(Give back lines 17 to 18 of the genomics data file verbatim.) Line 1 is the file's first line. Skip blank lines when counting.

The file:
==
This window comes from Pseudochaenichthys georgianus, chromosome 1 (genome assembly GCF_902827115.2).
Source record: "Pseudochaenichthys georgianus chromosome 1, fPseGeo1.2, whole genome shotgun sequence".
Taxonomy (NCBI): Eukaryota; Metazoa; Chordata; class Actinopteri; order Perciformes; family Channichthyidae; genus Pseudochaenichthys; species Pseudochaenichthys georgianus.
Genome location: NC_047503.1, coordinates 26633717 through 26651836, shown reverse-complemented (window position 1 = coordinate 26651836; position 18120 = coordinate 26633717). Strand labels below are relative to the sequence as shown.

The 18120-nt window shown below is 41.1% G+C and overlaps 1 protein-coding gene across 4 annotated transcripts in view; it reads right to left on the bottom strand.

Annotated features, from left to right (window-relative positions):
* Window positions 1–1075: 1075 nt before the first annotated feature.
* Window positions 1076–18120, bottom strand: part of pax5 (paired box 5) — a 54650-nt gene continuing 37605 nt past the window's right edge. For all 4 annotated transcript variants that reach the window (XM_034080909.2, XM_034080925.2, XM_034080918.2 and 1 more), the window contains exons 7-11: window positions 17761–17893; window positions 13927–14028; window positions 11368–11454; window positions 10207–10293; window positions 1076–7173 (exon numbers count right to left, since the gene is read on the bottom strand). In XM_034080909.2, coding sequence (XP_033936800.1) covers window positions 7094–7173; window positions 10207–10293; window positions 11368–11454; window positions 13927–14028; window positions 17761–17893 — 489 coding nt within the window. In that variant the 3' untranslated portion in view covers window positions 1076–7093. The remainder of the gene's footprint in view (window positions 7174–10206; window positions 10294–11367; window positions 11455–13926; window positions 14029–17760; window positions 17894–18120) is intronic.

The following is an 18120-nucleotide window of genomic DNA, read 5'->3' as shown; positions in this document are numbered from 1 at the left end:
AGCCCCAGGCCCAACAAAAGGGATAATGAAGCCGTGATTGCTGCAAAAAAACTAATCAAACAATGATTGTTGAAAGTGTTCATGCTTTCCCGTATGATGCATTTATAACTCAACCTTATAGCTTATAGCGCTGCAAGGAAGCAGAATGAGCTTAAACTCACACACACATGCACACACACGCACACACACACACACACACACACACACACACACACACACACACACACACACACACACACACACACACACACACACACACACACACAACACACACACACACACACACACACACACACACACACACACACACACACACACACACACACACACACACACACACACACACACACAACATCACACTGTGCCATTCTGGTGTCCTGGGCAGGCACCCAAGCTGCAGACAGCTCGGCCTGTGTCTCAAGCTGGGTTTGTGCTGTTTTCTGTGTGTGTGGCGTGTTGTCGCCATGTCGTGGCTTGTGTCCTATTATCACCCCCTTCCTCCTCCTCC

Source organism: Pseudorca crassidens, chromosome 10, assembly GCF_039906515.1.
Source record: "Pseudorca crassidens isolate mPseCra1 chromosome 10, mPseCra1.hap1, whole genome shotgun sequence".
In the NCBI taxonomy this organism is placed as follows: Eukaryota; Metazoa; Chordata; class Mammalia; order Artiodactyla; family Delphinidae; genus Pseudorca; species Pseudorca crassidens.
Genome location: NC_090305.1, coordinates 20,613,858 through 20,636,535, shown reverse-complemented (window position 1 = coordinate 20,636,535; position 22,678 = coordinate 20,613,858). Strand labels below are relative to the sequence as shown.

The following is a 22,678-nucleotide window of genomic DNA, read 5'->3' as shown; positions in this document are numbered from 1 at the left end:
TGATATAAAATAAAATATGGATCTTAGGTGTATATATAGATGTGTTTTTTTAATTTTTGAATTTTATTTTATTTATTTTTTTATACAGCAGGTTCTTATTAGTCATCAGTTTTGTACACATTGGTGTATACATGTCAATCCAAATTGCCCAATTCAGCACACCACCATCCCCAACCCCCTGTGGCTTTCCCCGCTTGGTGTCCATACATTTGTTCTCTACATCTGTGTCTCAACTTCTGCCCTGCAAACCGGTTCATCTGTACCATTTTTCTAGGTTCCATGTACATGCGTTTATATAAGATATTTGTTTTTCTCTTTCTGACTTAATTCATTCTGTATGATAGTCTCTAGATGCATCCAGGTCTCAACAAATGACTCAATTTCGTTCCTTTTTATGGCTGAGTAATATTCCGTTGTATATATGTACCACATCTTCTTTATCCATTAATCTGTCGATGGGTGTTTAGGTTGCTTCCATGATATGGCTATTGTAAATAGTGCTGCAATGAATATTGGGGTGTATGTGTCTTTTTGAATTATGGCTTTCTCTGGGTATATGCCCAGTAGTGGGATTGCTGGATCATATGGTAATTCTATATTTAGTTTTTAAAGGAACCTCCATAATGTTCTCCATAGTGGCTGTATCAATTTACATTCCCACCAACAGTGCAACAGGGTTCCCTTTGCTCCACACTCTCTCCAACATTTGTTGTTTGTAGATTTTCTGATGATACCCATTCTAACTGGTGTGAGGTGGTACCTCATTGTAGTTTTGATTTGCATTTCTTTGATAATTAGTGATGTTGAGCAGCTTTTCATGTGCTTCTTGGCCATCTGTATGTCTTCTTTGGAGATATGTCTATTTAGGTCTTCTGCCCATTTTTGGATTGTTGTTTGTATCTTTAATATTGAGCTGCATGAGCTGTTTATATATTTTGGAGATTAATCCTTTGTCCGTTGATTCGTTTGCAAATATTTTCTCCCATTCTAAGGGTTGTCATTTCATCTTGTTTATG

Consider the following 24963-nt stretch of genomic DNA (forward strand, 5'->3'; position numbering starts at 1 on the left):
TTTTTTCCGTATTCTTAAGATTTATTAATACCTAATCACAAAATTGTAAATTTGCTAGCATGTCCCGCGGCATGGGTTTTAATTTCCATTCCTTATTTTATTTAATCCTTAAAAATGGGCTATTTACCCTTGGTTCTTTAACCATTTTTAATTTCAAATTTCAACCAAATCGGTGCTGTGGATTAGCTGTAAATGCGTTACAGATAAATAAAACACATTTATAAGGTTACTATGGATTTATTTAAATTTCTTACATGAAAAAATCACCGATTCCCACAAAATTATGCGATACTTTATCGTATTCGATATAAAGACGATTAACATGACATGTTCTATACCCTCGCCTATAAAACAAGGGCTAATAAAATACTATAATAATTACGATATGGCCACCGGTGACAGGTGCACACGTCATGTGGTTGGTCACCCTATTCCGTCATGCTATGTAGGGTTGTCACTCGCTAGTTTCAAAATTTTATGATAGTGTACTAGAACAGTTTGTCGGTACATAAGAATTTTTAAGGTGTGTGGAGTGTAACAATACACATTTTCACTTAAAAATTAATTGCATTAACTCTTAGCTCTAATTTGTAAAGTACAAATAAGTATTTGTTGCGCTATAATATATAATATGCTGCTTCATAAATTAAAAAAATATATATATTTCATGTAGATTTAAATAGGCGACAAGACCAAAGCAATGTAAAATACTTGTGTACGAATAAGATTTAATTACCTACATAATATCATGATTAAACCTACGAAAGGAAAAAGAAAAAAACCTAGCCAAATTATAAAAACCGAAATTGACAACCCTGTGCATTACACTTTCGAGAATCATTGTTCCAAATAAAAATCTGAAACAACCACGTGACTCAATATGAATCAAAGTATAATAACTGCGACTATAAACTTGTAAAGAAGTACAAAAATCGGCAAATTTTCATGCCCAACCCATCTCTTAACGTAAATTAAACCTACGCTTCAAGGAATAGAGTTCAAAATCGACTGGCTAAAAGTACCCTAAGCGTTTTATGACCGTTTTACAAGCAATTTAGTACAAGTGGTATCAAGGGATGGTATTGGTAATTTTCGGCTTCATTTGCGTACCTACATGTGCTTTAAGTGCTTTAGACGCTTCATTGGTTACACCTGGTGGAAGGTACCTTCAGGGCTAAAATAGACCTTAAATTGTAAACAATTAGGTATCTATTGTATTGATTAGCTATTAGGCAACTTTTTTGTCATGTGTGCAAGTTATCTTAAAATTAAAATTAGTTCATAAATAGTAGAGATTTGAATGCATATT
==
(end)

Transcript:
Consider the following 24963-nt stretch of genomic DNA (forward strand, 5'->3'; position numbering starts at 1 on the left):
TTTTTTCCGTATTCTTAAGATTTATTAATACCTAATCACAAAATTGTAAATTTGCTAGCATGTCCCGCGGCATGGGTTTTAATTTCCATTCCTTATTTTATTTAATCCTTAAAAATGGGCTATTTACCCTTGGTTCTTTAACCATTTTTAATTTCAAATTTCAACCAAATCGGTGCTGTGGATTAGCTGTAAATGCGTTACAGATAAATAAAACACATTTATAAGGTTACTATGGATTTATTTAAATTTCTTACATGAAAAAATCACCGATTCCCACAAAATTATGCGATACTTTATCGTATTCGATATAAAGACGATTAACATGACATGTTCTATACCCTCGCCTATAAAACAAGGGCTAATAAAATACTATAATAATTACGATATGGCCACCGGTGACAGGTGCACACGTCATGTGGTTGGTCACCCTATTCCGTCATGCTATGTAGGGTTGTCACTCGCTAGTTTCAAAATTTTATGATAGTGTACTAGAACAGTTTGTCGGTACATAAGAATTTTTAAGGTGTGTGGAGTGTAACAATACACATTTTCACTTAAAAATTAATTGCATTAACTCTTAGCTCTAATTTGTAAAGTACAAATAAGTATTTGTTGCGCTATAATATATAATATGCTGCTTCATAAATTAAAAAAATATATATATTTCATGTAGATTTAAATAGGCGACAAGACCAAAGCAATGTAAAATACTTGTGTACGAATAAGATTTAATTACCTACATAATATCATGATTAAACCTACGAAAGGAAAAAGAAAAAAACCTAGCCAAATTATAAAAACCGAAATTGACAACCCTGTGCATTACACTTTCGAGAATCATTGTTCCAAATAAAAATCTGAAACAACCACGTGACTCAATATGAATCAAAGTATAATAACTGCGACTATAAACTTGTAAAGAAGTACAAAAATCGGCAAATTTTCATGCCCAACCCATCTCTTAACGTAAATTAAACCTACGCTTCAAGGAATAGAGTTCAAAATCGACTGGCTAAAAGTACCCTAAGCGTTTTATGACCGTTTTACAAGCAATTTAGTACAAGTGGTATCAAGGGATGGTATTGGTAATTTTCGGCTTCATTTGCGTACCTACATGTGCTTTAAGTGCTTTAGACGCTTCATTGGTTACACCTGGTGGAAGGTACCTTCAGGGCTAAAATAGACCTTAAATTGTAAACAATTAGGTATCTATTGTATTGATTAGCTATTAGGCAACTTTTTTGTCATGTGTGCAAGTTATCTTAAAATTAAAATTAGTTCATAAATAGTAGAGATTTGAATGCATATT